As Seen On TV: Chef Jeff Philbin talks holiday feasts (w. recipe)
The big holiday feast can be stressful in the best of times, but nowadays…
Fortunately, help is at hand. Tampa Bay is home to a number of high-quality private chefs who can take over the turkey (or whatever you’re serving) while you relax.
One such chef is Season 8 MasterChef competitor Jeff Philbin. Philbin was among the top five finalists, creating dishes for Christina Tosi, Aarón Sánchez and the king of mean, Gordon Ramsay. Talk about stress!
But, while getting feedback from Ramsay and the gang might have sparked some gray hairs, Philbin says cooking for a high-end client is more nerve-wracking, because, as he puts it, “No one is tasting the TV.”
A private event with anywhere from 10 to 20 guests, all of them relying on a flawless dish, can make or break a local chef’s reputation.
“I deal with people who are in the [Tampa Bay] market, and word of mouth can go a long way,” Philbin says with a laugh.”Word can spread like wildfire.”
But can expectations be set too high? What exactly should you expect from a private chef?
Simplicity is crucial.
“I am a one-stop shop. My method is all for one and one for all, meaning every person is going to have the same dinner. You got one person cooking for 10 to 20 people, and you don’t want it to be harder for the chef to give your guests the full experience.”
In other words, keep the modifications to a minimum, and select a menu that will work for all of your guests, whatever their dietary or religious restrictions.
One of his most elaborate private holiday feasts pre- COVID was an event for a party of 50 in collaboration with Toast on the Town, the pop-up private dinner series.
“While the guests were interacting, they were able to see me prepare and slice a massive Beef Wellington. The theatrics of the performance of executing for 50 people simultaneously for the holiday season was quite the undertaking.”
Unfortunately, the pandemic has made elaborate events with extensive guestlists a cringeworthy prospect. Accordingly, Philbin predicts that this holiday season will look different from the ones before.
“I think everything will be unique because of COVID. You’ll see people leaning more toward intimate gatherings rather than a big affair like years past.”
That means a lighter meal, with an emphasis on hors d’oeuvres and appetizers and more mingling outdoors to take advantage of the cooler weather. Having guests swing by on a rolling basis to limit the crowd could also be a viable alternative.
The chef has been tailoring his Zoom cooking courses to this type of menu, with recipes like his feta meatball flatbread (see below).
While the celebrity chef and caterer hopes traditional large holiday parties will make a comeback in the future, he’s still happy to offer an escape through food for his clients and their loved ones, even if it’s a small family dinner.
“Food can get people out of whatever problems they’re having. All it takes is one good meal that could turn it around for everybody. I’m thankful to be in a position to bring people together to celebrate one another, with good food around the table.”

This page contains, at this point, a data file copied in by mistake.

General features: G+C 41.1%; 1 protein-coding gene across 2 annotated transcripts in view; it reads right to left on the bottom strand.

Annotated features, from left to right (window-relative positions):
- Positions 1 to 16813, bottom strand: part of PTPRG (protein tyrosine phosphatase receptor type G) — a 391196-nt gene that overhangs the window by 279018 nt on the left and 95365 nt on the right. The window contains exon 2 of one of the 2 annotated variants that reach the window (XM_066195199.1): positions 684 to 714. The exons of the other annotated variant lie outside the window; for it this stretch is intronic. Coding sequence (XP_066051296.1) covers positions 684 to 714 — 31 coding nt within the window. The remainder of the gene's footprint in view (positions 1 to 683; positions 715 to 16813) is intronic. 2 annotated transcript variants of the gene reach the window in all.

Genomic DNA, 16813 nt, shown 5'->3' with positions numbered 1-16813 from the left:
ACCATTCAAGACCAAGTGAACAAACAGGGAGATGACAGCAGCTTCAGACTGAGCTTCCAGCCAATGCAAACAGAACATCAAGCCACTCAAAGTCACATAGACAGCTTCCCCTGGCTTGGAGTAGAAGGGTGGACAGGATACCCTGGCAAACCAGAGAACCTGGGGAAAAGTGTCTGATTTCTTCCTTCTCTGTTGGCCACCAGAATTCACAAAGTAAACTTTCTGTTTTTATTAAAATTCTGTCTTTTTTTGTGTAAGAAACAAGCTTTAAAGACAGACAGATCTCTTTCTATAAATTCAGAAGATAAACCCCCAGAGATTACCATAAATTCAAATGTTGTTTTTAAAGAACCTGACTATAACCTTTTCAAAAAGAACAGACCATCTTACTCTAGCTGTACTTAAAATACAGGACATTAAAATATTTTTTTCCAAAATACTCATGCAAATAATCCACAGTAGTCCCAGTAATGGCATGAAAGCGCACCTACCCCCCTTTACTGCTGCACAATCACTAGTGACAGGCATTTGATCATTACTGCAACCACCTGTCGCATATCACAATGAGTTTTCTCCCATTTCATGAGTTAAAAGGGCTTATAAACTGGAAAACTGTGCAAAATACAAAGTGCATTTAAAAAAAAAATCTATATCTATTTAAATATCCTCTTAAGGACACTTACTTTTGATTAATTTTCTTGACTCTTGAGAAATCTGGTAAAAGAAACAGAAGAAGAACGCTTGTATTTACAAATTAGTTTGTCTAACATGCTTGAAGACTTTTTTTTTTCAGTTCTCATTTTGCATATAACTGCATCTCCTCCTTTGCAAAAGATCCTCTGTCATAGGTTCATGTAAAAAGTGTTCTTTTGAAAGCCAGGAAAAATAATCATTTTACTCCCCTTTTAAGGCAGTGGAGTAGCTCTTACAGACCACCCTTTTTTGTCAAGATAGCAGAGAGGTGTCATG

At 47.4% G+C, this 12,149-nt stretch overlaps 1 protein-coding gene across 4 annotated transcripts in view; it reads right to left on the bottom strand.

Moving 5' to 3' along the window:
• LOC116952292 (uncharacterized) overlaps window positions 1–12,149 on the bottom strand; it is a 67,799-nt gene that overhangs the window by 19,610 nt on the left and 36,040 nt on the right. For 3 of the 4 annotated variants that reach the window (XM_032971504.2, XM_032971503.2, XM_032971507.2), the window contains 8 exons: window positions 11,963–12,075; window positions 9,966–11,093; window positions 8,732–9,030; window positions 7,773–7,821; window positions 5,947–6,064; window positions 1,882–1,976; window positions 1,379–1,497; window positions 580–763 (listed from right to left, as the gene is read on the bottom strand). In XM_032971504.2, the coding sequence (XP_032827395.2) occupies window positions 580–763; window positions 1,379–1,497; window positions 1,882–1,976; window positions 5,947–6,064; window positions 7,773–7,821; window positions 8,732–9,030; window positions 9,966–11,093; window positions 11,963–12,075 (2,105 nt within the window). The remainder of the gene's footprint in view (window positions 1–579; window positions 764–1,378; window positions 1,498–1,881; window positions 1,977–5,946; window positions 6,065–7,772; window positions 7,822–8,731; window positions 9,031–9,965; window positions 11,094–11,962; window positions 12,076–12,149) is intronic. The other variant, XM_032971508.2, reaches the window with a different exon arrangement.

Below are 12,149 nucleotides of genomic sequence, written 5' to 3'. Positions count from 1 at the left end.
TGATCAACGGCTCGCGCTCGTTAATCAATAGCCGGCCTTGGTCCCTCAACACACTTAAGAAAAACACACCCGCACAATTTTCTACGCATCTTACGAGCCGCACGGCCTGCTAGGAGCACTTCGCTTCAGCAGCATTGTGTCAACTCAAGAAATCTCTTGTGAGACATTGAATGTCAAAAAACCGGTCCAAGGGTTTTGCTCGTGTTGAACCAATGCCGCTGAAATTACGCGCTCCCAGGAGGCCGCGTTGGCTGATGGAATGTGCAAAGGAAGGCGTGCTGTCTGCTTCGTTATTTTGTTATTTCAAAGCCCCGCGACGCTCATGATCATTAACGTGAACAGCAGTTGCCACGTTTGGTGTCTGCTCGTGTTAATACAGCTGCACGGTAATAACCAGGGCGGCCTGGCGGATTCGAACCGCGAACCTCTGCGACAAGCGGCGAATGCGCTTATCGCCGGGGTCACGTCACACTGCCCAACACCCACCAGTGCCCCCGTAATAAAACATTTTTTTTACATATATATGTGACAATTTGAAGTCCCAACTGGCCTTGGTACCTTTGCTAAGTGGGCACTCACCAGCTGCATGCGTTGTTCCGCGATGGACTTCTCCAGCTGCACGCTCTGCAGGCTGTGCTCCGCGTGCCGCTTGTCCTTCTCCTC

CHEF JEFF PHILBIN’S FETA MEATBALL FLATBREADS
1 pound lean ground beef
1/4 cup panko breadcrumbs
1/4 cup chopped fresh leaf parsley
3 tablespoons grated onion
1 clove garlic, grated
Zest of a lemon
2 tablespoons fresh lemon juice
1 tsp dried oregano
1/2 tsp ground coriander
1/2 tsp ground cumin
1/4 tsp ground cinnamon
Kosher salt and fresh ground black pepper to taste
2 ounces feta cheese, cubed or crumbled
1 medium red onion peeled and sliced crosswise into half-inch planks
1/2 tsp sugar
1/2 tsp salt
3/4 cup white vinegar
1 small clove of garlic, halved
1 pack of pita flatbread
- Preheat oven to 400° F. Line a baking sheet with foil and spray it with cooking spray.
- In a large bowl, whisk together the panko, parsley, grated onion, garlic, lemon zest and juice, egg, spices, salt and pepper. If you aren’t planning to stuff the meatballs with a cube of feta, add the feta crumbles to the mixture.
- Add the ground beef to the mixture and combine with your hands, being careful not to over-work the meat mixture. Form approximately 1 tablespoon-sized meatballs. If you are stuffing the meatballs with feta, stuff a small cube of feta into the center of each meatball, making sure it is completely covered.
- Place the meatballs on the prepared baking sheet, spray the tops with cooking spray, then place the baking sheet on the center rack of the oven and bake for approximately 20 minutes or until golden brown.
- Peel and thinly slice the onion into approximately quarter-inch moons. Peel and cut the garlic clove in half. Place onions in a bowl to the side.
- Add into a small saucepan sugar, salt, vinegar, garlic and flavorings. Stir to dissolve as you bring it to a quick boil.
- Slowly pour the boiling liquid over the onions and stir gently to evenly distribute the flavorings.
- Toast the pita bread in the oven for the final 5 minutes with a wet paper towel.
- Remove the meatballs from the oven.
- Slice thin ribbons of cucumber using a mandoline or chef knife.
- Add a layer of Greek yogurt onto a pita, smear, then place meatballs, followed by pickled red onions, cucumber ribbons and any remaining feta cheese.